The University Student Union’s 2020-2021 fiscal year budget resulted in a surplus of $1.2 million from additional student fee revenue. The USU Board of Directors and the management team have discussed potential reallocation plans for this surplus and have decided to distribute $271,750 of the funds to basic needs programs and scholarship opportunities.
USU fees are mandatory campus fees that students pay each semester. The fees are $306 for fall and spring semesters and $176 for those that take summer classes.
Executive Director of the USU Debra Hammond said the fees go towards expenses for all programs and organizations that the USU sponsors like the Pride Center, the Student Recreation Center, the Oasis Wellness Center, and the Computer Lab. Additionally, the fees cover expenses for maintenance of facilities, technology support services, and construction and renovation for USU projects such as the New Heart of Campus building.
While operating in an online environment, the USU continued to provide students with weekly virtual programs, such as fitness and wellness classes from the SRC and Oasis center.
When preparing for the 2020-2021 fiscal year, the USU anticipated an operating budget that totaled $16,401,074, according to Joseph Illuminate, the associate director of Accounting and Finance of the USU.
The university had anticipated a 10.9% decline in student enrollment numbers for the fall 2020 semester and a revenue reduction of approximately $2 million. The organization was able to combat the budget shortfall through expense reductions.
According to Hammond, the organization eliminated travel expenses, staff development activities, general raises and salary adjustments. In addition, the USU reduced the number of student assistants and operating expenses such as supplies, utilities and equipment.
After census week, when the university finalized fall enrollment numbers, it was determined that CSUN’s headcount was higher than anticipated, resulting in the surplus.
Student union fees make up 89% of the USU revenue and non-student fee revenue accounts for 11% of the operating revenue budget, according to the USU.
“Initially I was really hopeful when I found out about the surplus,” said Jacob Apoknik, a student representative on the USU Board of Directors. “There is no question that this has been a very challenging semester and as student representatives, I believe our biggest goal was to figure out how to make it better. This surplus was a perfect opportunity for us to do that.”
Apoknik came to the realization that students in need would want to receive basic needs, such as food, housing, and school funds. He was hopeful because this surplus allows the USU to help students in need.
The board of directors considered many options for the surplus reallocation plans at their Nov. 16 meeting. One of the options considered was a refund of $35 per student, although refunds of tuition or campus fees are not mandatory.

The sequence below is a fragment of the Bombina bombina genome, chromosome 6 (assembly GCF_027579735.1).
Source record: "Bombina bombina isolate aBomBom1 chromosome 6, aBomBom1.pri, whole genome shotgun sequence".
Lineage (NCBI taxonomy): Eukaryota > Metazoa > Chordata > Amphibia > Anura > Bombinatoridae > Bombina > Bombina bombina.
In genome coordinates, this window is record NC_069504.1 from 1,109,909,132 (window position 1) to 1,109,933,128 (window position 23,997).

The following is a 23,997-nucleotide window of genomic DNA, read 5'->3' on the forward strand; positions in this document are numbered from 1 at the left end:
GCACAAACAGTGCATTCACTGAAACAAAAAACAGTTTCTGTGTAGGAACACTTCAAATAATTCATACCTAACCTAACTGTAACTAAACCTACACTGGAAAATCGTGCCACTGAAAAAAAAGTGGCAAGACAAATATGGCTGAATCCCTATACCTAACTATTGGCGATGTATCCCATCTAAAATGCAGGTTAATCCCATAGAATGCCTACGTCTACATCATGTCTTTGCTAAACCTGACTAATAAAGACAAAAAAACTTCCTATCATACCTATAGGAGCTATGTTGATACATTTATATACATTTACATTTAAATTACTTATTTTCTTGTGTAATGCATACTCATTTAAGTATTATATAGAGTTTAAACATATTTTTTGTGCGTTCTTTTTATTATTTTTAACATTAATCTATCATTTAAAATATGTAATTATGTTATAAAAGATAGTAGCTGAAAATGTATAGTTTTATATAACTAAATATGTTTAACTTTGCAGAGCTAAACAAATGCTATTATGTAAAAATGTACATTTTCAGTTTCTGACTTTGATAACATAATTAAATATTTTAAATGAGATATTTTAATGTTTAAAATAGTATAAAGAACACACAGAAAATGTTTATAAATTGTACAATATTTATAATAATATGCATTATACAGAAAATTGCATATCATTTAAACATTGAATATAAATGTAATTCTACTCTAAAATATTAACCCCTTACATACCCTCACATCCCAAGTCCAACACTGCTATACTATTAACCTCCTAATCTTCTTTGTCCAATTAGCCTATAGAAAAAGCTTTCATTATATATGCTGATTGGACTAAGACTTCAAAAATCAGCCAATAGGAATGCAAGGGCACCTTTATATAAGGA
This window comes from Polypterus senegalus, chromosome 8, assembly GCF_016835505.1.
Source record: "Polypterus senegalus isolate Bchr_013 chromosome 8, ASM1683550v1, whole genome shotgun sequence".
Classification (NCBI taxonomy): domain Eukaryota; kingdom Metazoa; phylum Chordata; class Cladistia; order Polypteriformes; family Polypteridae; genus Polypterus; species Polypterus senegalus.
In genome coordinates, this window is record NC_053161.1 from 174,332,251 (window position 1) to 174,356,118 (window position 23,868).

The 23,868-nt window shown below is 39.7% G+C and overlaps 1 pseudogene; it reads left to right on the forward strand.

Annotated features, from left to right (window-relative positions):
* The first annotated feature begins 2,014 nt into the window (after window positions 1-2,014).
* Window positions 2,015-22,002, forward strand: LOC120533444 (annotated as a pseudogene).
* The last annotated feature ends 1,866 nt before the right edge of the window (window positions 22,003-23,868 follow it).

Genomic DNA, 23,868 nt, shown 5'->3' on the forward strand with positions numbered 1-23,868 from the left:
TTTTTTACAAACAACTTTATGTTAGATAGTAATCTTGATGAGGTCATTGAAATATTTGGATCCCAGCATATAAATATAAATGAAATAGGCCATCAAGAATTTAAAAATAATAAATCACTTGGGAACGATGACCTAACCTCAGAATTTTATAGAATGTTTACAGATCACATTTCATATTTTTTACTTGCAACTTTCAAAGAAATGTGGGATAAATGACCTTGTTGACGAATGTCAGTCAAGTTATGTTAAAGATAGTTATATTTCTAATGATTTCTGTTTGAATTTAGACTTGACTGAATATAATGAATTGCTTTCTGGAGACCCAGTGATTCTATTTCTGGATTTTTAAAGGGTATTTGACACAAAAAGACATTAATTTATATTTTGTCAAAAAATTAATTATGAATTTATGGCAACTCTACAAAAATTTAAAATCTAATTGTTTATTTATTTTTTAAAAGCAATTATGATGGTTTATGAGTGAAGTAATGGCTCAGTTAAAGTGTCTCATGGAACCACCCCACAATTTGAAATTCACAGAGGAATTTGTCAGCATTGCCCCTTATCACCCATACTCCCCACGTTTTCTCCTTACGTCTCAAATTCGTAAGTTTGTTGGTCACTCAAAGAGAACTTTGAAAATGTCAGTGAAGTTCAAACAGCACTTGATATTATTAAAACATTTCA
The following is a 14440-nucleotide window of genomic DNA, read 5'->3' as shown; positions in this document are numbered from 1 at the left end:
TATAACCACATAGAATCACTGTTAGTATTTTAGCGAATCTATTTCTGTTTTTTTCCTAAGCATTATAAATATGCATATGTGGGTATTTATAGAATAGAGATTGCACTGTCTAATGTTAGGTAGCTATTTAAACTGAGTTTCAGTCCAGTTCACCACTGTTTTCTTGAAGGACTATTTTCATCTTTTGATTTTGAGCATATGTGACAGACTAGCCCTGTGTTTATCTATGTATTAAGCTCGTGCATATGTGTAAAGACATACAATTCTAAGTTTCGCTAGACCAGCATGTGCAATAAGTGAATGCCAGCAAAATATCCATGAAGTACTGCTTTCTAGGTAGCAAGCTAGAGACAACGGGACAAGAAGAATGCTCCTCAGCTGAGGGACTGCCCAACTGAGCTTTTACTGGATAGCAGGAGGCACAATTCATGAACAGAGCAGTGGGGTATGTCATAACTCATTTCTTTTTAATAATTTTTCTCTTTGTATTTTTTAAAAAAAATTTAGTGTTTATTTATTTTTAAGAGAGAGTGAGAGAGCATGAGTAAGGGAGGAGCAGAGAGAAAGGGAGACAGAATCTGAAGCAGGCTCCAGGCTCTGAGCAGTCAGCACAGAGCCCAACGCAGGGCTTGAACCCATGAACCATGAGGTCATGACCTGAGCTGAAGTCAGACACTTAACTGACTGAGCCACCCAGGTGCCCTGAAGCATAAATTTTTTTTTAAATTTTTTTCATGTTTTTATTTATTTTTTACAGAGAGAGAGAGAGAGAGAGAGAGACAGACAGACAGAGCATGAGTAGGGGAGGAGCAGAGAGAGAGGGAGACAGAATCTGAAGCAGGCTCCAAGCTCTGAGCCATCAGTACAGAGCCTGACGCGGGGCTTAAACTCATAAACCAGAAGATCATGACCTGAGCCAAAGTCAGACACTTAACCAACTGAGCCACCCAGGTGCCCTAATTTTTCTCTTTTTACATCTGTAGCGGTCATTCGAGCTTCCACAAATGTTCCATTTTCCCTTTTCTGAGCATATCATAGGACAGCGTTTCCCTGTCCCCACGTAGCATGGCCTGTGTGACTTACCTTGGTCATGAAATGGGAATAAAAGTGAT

According to USU meeting notes from Nov. 30, an informal poll was taken by the USU board members, in which 90% of the respondents determined that the surplus fees should be used for basic needs initiatives.
The board voted to approve funding for CSUN basic needs initiatives and scholarships at their Nov. 30 meeting.
“Director H Landeros pointed out that that rebate won’t really help the students that truly needed it,” Akopnik said. “Their suggestion made me realize that students who are truly in need of support in these times, would much rather receive basic needs, such as food, housing, school-related funds, etc.”
“It all comes down to the idea of equity. Not everyone will benefit from $35, but some will majorly benefit from the other programs and opportunities we are in the process of creating/building on.” Landeros said.
Associated Students were in a similar situation with determining what to do with their $135,000 budget surplus. They also voted on distributing the money to basic needs programs rather than giving students rebates.
Funding will go to temporary emergency housing needs, the food pantry, the Matacare Emergency Grant, holiday dinners for families in need and the Quinten Thomas scholarship. In addition, care packages will be distributed to random students who have been identified with the most needs.
Illuminate said the USU will decide how to use the remaining funds of $1,014,062 between now and the end of the 2020-21 fiscal year, which ends June 30. The board has already discussed potential ideas for the funds which include emergency funding for undocumented and LGBTQ students, a donation to the EOP Resilient Scholars Program and university recognition for students who have died.